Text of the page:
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The Baby Otter and My Latest Book

May 9, 2014

I went fishing on Wednesday full of anticipation of a myriad of large trout but also with a sense of uneasiness at releasing my latest book two days earlier.Fly fishing and writing combine to be the counterpoint of my life’s rhythms.

After arriving at the North Mills River, I was sweltering from the unusual heat but still eager to tie into a few fish. I waded in and tied on a small soft hackle green nymph figuring the fish were bound to be on the bottom. I was right…. they were on the bottom and apparently comatose from the heat. The fishing progressed slowly without so much as a bump (to use a bait tosser’s term). I had arrived tired and the mid-day sun seemed to have whispered, “You should have stayed home fool….” I went to autopilot casting mode as I was quickly convinced the day was going to be a total wash. Staring at the soft swirls below me, my mind drifted to the book.

Of the seven books I had published in the last two years, this one was perhaps the closest to my heart but also the text that left me most exposed. The title was simple enough: Three A.M. – The Complete 1970s Song Lyrics. But early in the writing  process, I had decided to include back scenes to help explain each song’s origins, performance and recording histories as well as provide my personal comments on the lyrics. I even intentionally included some of my worst work in an honest effort to show they’re not all gems. In the process I had decided to put a lot of myself out on the thin limb of general public’s internet experience. I had included a lot of really personal stuff from years gone by and was having a bit of buyer’s (writer’s) remorse.

My head popped back into the moment as I finally hooked a pathetically small Rainbow trout. He came to me without a fight and I sent the little fellow back on his way to hopefully grow a bit. I looked up at a breathless, cloudless sky and saw no confirmation of my efforts as a writer or a fisherman. I was about to wade out of the stream and go have a sandwich when I heard a chirping behind me. I glanced over my shoulder to look for what I thought would be a familiar North Carolina cardinal. Nothing! I heard the noise again but a bit closer and I checked the brush again. Nothing! Then I heard the sound a third time and glanced at the water upstream. I saw something, a bump at first, that slowly transformed into a baby otter. When I say baby, I mean really small. It must have been this little guy’s first foray out on his own.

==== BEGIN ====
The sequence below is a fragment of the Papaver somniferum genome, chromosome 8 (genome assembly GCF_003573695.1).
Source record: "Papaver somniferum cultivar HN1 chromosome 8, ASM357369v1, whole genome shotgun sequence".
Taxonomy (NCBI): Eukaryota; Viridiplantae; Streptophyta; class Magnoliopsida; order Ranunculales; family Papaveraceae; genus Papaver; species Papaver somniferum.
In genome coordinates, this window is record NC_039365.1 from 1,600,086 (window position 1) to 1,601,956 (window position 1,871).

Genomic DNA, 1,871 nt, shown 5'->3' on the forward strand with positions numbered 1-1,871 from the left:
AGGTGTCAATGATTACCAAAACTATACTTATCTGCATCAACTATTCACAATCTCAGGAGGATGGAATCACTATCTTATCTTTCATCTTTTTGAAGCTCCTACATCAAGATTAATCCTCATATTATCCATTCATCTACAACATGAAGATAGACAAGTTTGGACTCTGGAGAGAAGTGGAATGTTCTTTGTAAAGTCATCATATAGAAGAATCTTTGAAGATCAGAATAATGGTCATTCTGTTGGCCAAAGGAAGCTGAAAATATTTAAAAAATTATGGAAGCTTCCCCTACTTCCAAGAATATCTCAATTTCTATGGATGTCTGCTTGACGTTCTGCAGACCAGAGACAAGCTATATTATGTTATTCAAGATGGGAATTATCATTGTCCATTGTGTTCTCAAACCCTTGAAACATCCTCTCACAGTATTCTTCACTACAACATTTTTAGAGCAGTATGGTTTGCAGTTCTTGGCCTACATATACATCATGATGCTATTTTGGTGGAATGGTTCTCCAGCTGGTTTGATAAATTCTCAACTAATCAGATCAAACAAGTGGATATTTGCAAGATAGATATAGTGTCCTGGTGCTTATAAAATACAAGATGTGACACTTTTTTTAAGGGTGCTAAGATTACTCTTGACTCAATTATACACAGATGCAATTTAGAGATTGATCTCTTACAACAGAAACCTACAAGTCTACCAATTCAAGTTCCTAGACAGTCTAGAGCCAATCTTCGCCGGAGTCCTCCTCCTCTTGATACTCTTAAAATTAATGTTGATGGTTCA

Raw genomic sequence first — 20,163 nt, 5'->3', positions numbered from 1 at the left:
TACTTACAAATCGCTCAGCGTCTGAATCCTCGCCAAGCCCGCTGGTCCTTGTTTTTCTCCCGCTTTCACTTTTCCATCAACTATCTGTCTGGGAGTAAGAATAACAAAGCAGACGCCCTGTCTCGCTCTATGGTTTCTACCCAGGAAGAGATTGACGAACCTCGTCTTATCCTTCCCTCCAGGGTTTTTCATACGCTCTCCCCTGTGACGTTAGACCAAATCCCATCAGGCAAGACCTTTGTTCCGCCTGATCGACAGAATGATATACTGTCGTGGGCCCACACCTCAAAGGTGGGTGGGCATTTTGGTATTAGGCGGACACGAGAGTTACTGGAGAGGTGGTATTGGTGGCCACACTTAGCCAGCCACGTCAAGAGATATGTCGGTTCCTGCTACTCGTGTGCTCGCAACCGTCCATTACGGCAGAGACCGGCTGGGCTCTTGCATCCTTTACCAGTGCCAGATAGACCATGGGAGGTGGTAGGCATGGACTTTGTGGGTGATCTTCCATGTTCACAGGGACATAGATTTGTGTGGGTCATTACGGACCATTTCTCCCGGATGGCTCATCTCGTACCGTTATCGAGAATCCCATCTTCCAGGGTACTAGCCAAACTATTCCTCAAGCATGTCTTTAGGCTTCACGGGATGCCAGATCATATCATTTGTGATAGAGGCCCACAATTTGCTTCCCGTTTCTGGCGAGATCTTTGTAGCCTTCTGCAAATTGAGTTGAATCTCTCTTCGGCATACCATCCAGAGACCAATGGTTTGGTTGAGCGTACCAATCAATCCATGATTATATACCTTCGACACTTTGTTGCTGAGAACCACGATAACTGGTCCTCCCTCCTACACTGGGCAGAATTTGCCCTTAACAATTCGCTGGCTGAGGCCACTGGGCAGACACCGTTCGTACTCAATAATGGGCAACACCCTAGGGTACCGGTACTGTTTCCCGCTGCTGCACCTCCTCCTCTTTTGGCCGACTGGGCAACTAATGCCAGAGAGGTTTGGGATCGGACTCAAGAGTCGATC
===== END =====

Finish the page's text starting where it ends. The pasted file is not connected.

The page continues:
The baby otter swam past me, then suddenly turned and paddled himself upstream to within six inched from my waders. He looked up and then barked at me over and over again. Comical to be sure! We shared several minutes together, each musing at the other as I wondered about the juxtaposition of the small and large things in life. I believe something changed for both of us in those moments. He encountered his first human with curiosity and was not hurt nor punished in anyway. I met my first baby otter on the North Mills River and took away from the experience a much needed new perspective on my latest book. If a tiny creature was not afraid to approach me, then why should I be reticent to put a bit of myself in front of strangers as well.

We parted company. The baby otter went on down the stream looking for the fish that I could not catch and I left the water with a new confidence that I had borrowed from him. It was an excellent exchange and I think we were both better for the experience.


  1. Reblogged this on Author Joe Perrone Jr's Blog and commented:
    Allen is a good friend of mine, and I always enjoy his stories. I hope you like it, too.


  2. Enjoyed both versions of this story: the oral one and the written one. Nice job.


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